Background: Despite the fact that the rate of type 1 diabetes (T1D) is increasing worldwide, there exists a dearth of information on the disease in most sub-Saharan African countries. The goal of this study was to determine the enrolment trend of T1D using data compiled over 28 y from a teaching hospital in Kumasi, Ghana.
Methods: Information collected included sex, age at diagnosis and date of T1D diagnosis. We identified trends from 1992 to 2018, divided into 3 y intervals.
Results: From 1992 to 2018, 1717 individuals with T1D were enrolled in the diabetes clinic at the Komfo Anokye Teaching Hospital. The male:female ratio was 1:1.2. The number of individuals diagnosed with T1D decreased among the 10-19 y age group during the 1992-1994 period, followed by a progressive increase within the same age group during the subsequent period (from 35.4% in 1995-1997 to 63.2% in 2016-2018). There was a decline in the proportion of children 0-9 y of age diagnosed during the study period (from 5.1% in 1992-1994 to 3.6% in 2016-2018).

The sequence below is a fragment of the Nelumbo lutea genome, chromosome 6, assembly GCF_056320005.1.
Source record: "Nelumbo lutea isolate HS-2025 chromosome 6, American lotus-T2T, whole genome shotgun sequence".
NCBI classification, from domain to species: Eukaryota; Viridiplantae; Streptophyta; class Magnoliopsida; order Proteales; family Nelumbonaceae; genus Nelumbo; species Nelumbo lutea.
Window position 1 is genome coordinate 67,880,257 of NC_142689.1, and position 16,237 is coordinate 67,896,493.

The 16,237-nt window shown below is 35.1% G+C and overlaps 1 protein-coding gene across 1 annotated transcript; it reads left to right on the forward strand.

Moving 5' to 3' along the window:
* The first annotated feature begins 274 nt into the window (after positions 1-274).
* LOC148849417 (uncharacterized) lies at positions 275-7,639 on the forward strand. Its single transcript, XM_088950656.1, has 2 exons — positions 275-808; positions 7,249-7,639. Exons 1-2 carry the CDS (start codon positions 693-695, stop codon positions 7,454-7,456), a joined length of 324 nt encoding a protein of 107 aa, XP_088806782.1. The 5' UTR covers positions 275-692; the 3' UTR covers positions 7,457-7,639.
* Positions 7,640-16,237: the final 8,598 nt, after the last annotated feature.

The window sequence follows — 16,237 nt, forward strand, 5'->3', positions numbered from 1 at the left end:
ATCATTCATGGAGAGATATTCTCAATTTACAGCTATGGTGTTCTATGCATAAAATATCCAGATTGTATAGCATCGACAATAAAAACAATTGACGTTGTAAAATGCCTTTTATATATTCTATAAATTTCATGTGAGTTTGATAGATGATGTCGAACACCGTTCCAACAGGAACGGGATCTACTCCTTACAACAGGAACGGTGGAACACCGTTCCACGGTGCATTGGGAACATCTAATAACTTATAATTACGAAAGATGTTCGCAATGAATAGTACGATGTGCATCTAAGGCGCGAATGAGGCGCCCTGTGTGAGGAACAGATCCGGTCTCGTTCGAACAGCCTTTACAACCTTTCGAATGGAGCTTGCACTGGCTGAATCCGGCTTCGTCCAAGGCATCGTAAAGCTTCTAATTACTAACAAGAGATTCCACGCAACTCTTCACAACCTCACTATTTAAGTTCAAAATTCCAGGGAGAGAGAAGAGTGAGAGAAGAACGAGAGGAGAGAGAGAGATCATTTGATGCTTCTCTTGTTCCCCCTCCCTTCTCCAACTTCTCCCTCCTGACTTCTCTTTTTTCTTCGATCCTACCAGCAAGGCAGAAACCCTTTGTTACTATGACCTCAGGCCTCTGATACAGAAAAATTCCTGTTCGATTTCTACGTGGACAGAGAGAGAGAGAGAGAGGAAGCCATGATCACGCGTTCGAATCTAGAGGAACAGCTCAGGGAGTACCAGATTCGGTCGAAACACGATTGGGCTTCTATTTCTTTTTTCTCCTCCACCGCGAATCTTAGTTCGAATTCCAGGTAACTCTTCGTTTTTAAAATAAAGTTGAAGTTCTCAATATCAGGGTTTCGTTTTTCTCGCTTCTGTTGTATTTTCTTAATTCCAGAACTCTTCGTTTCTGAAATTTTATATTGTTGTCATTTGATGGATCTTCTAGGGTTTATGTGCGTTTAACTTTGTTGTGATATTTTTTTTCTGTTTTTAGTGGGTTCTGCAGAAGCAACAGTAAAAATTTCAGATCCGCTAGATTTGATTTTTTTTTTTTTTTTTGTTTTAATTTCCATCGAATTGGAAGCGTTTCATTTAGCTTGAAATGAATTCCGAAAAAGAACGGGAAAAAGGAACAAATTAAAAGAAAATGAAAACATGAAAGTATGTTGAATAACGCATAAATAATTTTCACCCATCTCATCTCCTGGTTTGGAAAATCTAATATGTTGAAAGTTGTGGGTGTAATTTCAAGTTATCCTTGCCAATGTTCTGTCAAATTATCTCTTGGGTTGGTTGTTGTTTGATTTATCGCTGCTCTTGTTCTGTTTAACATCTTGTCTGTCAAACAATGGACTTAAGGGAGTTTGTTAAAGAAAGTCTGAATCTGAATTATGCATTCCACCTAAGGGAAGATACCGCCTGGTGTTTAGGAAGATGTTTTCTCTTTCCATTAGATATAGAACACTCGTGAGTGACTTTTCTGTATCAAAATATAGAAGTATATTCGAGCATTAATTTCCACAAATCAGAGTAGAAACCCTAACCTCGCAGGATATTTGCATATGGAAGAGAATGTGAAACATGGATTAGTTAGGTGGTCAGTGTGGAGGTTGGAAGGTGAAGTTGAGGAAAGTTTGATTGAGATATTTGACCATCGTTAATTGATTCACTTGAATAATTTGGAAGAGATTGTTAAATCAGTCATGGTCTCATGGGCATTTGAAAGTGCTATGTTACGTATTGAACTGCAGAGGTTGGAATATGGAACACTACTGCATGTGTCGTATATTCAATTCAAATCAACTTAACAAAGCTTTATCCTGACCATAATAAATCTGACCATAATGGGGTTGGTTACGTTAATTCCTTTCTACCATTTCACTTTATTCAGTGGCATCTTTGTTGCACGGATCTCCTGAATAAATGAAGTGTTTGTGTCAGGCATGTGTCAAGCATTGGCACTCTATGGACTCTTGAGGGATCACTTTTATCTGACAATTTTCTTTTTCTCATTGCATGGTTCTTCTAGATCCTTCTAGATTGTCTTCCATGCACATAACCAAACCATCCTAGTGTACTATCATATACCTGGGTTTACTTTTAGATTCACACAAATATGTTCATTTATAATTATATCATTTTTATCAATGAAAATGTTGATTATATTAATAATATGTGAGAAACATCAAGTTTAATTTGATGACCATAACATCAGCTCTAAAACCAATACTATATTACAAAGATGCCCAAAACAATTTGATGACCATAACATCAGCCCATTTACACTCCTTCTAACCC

Conclusions: In our study population, a decreasing trend of T1D enrolments was observed in general while among adolescents an increasing trend was observed.
Keywords: Ghana; Kumasi; diabetes mellitus; enrolments; trends; type 1.
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